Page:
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The antagonistic strain Bacillus subtilis UMAF6639 also confers protection to melon plants against cucurbit powdery mildew by activation of jasmonate- and salicylic acid-dependent defence responses.

García-Gutiérrez L, Zeriouh H, Romero D, Cubero J, de Vicente A, Pérez-García A - Microb Biotechnol (2013)

Bottom Line: In a previous study, we found that UMAF6639 was able to induce systemic resistance (ISR) in melon and provide additional protection against powdery mildew.Our results demonstrated that UMAF6639 confers protection against cucurbit powdery mildew by activation of jasmonate- and salicylic acid-dependent defence responses, which include the production of reactive oxygen species and cell wall reinforcement.These results reinforce the biotechnological potential of UMAF6639 as a biological control agent.

View Article: PubMed Central - PubMed

Affiliation: Instituto de Hortofruticultura Subtropical y Mediterránea 'La Mayora'-IHSM-UMA-CSIC, Departamento de Microbiología, Universidad de Málaga, Bulevar Louis Pasteur 31-Campus Universitario de Teatinos, 29071 Málaga, Spain.

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Histochemical analysis of the production reactive oxygen species in the leaves of melon plants bacterized with B. subtilis UMAF6639 and infected by powdery mildew. Melon plants were bacterized and inoculated with P. fusca as described in Experimental procedures. Detection of hydrogen peroxide (H2O2) was performed according to the DAB-uptake method, using bright light microscopy. Arrowheads indicate epidermal cells accumulating reddish-brown precipitates due to H2O2 production. Pictures were taken 72 h after inoculation of the fungal pathogen. Scale bars represent 50 μm (A) and 100 μm (rest of the plates).
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fig04: Histochemical analysis of the production reactive oxygen species in the leaves of melon plants bacterized with B. subtilis UMAF6639 and infected by powdery mildew. Melon plants were bacterized and inoculated with P. fusca as described in Experimental procedures. Detection of hydrogen peroxide (H2O2) was performed according to the DAB-uptake method, using bright light microscopy. Arrowheads indicate epidermal cells accumulating reddish-brown precipitates due to H2O2 production. Pictures were taken 72 h after inoculation of the fungal pathogen. Scale bars represent 50 μm (A) and 100 μm (rest of the plates).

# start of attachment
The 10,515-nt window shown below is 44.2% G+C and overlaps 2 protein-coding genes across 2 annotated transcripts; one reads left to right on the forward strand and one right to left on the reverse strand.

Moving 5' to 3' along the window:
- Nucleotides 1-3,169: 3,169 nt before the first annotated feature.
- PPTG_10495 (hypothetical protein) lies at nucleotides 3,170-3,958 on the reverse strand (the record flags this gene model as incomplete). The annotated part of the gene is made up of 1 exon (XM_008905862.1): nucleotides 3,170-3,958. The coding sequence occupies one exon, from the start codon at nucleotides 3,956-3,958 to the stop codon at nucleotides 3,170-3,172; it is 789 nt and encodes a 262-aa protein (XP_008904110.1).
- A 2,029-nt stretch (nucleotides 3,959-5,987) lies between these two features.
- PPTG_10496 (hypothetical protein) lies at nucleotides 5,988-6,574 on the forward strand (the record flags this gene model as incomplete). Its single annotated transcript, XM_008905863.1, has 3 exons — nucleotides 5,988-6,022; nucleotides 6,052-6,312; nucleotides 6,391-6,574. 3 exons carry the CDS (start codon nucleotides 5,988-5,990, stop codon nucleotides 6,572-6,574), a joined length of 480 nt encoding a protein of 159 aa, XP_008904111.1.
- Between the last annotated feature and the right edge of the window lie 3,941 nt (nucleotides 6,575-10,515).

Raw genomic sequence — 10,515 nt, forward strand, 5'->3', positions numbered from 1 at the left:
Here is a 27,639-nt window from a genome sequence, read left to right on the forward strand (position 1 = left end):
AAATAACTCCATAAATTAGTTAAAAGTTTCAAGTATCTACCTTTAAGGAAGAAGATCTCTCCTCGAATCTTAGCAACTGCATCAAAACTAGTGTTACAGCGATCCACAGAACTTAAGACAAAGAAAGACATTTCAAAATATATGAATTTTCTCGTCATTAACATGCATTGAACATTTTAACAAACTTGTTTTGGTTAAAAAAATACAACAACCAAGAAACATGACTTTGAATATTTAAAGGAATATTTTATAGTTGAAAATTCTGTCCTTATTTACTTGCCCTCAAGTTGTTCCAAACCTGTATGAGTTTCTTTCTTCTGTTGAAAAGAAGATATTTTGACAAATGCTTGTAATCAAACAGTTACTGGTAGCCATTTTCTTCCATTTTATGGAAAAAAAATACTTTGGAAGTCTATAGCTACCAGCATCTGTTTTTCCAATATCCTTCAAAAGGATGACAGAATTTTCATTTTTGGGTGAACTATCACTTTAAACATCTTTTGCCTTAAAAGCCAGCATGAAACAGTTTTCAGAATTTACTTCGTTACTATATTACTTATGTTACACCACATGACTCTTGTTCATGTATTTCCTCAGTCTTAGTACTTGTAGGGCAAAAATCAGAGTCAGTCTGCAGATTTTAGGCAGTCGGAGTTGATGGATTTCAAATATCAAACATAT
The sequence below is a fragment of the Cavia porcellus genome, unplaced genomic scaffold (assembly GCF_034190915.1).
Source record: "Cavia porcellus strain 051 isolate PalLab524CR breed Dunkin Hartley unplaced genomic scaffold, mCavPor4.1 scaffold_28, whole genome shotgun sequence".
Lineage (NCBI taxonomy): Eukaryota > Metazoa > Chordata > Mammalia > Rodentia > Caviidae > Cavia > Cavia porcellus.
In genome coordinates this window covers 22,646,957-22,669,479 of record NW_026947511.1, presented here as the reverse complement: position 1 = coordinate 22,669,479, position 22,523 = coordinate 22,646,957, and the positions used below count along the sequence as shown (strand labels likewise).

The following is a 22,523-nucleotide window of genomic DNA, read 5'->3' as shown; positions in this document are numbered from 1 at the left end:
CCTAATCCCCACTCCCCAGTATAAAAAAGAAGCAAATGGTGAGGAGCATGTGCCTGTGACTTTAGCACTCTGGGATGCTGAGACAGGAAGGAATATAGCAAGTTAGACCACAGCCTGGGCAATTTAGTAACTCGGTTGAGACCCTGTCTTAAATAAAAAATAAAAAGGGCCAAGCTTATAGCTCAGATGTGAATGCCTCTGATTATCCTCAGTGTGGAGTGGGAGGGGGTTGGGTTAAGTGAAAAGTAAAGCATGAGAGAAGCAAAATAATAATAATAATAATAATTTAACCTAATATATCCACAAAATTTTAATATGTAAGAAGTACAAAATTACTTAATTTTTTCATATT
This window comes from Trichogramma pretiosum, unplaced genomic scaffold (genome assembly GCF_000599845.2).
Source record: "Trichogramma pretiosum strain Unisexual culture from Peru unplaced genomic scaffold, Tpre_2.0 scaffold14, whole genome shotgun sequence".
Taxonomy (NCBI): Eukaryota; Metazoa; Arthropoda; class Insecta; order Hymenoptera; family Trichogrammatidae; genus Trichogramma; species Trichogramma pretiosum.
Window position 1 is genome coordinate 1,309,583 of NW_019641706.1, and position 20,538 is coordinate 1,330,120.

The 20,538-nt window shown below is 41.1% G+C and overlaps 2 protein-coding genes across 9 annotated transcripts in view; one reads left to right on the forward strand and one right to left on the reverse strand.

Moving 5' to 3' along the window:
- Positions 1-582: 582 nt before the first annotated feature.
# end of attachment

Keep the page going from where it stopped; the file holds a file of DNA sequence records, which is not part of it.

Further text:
Mentions: From previous findings it appeared that B. subtilis UMAF6639 triggers the SA and JA pathways which may be related to the ISR response. Thus, we asked which defence mechanisms of melon plants were involved in the ISR triggered after bacterization with UMAF6639 and exposition to P. fusca. The production of reactive oxygen species and the accumulation of cell wall deposits were histochemically examined in leaves of melon plants previously bacterized with B. subtilis UMAF6639 and subsequently inoculated with P. fusca. Representative pictures of the production of H2O2 by epidermal cells are shown in Fig. 4. The number of cells accumulating H2O2 was higher in bacterized than in untreated controls, 72 h after the inoculation of P. fusca. In addition, we observed that reacting cells appeared disperse in the leaves of untreated plants, while they clustered in the leaves of the UMAF6639-treated plants. This noticeable spatial distribution of reacting cells was interpreted as a response reaction at pathogen penetration sites.